Lubin’s book includes rapid pen-portraits of a host of key but often unfamiliar figures in international monetary history, such as Edwin Kemmerer, a professor at Princeton University in the U.S. who was a financial advisor to the Chinese government in the 1920s; Emílio Garrastazu Médici, a general who kickstarted the Brazilian economy from 1968; and David Mulford, a then 37-year-old American banker who joined the Saudi Arabian Monetary Authority in 1974 to oversee its early stages of cautious investment.
Few characters are as colourful as Justin Yifu Lin, a Chinese economist, who in 1979 as a Taiwanese army captain defected to Mainland China by swimming from the island of Quemoy, where he was stationed. A former World Bank chief economist, Lin has advocated against Mainland China fully liberalizing its capital account, a frequent demand of its trading partners. He argues that short-term capital inflows in particular do little to support any increase in productivity and that the “volatility of these flows is inconsistent with a developing country’s economic stability.”
Lubin notes Lin’s support of former People’s Bank of China governor Zhou Xiaochuan’s idea to adopt a concept of “managed convertibility” with a focus on the managed build-up of external debt and the flow of short-term speculative capital. Lubin concludes: “Just as U.S. economic dominance created a U.S.-shaped era of globalization, an emerging China will increasingly take part in a process that will make the international financial system more shaped by China: less Washington Consensus and more Beijing Consensus.”
Author interview: David Lubin
As Managing Director and Head of Emerging Markets Economics at Citigroup, the American banking giant, Mainland China looms a lot larger in David Lubin’s mind than when he joined the bank in 2006.
“China’s last round of stimulus, which lasted from late 2015 until late 2017, did something amazing to the global economy,” he says. But he is less optimistic about the future of the renminbi. “China’s ambitions for the renminbi are actually incompatible with the current structure of the international monetary system.”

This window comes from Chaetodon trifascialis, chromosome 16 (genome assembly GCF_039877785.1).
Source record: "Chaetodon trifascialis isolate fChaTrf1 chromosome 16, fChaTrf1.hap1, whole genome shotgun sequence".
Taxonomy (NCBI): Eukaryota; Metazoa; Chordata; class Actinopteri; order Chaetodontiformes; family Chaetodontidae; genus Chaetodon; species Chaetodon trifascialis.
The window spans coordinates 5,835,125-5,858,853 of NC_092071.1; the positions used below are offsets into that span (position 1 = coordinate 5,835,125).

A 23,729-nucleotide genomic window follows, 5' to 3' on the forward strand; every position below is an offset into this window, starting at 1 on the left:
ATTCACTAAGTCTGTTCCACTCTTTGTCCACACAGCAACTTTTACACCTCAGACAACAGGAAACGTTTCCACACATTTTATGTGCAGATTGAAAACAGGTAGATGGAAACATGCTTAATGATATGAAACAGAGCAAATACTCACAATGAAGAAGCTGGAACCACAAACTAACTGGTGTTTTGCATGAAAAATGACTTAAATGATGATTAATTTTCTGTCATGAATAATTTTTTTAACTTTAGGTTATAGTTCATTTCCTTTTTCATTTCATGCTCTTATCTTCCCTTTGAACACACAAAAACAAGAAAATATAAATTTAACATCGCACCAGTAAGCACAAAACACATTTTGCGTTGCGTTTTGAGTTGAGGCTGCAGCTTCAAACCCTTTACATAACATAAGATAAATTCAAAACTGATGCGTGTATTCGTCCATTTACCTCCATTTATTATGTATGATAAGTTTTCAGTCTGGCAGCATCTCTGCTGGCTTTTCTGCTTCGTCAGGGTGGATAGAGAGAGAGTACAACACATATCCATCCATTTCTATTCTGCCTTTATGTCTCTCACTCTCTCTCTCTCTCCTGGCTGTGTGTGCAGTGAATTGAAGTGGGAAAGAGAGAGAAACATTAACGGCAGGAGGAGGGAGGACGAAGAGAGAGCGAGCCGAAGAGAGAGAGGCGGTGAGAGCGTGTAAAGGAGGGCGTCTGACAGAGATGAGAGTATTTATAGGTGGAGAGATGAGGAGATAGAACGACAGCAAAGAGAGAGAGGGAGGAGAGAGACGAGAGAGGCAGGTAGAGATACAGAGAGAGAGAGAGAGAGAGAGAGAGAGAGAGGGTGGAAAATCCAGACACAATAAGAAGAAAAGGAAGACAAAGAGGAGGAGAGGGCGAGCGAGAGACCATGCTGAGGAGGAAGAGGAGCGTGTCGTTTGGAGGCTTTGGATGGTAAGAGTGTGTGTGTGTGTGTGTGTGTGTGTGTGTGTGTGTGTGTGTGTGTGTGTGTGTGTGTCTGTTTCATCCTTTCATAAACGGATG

Lubin argues that if Beijing wants the renminbi to be a global reserve currency, it has to be a fully convertible currency. “That’s an important constraint because China, in my view, has no desire whatsoever for the renminbi to become fully convertible.”
Opening up the Mainland’s securities markets won’t do much to change things, he adds. “Even if the inclusion of Chinese bonds in global indices brings in a few hundred billion dollars of portfolio inflows over the next couple of years, this doesn’t have any real bearing on the renminbi’s future as a global reserve currency,” Lubin argues. “After all, foreigners own some 40 percent of the Indonesian government’s rupiah-denominated debt, and no one would claim that the rupiah is on course for any global significance.
Lubin’s interest in Mainland China began in 1989, when he joined HSBC in London. His career started in the field of sovereign debt restructuring negotiations with governments in Latin America and Eastern Europe, but in 1993 his focus shifted to emerging markets research. As capital shifted to Asia, so did Lubin’s interest.
The Belt and Road Initiative (BRI) is another project that attracts Lubin’s attention. He sees the BRI becoming more international. “A BRI that is characterized by co-financing will be a more even-handed, a more transparent and less exclusively Chinese.”
While he expects that the Mainland will have looser control in the future over BRI, it will be tougher for other powers to accuse Beijing of neo-colonialism or creating “debt traps” in the developing world.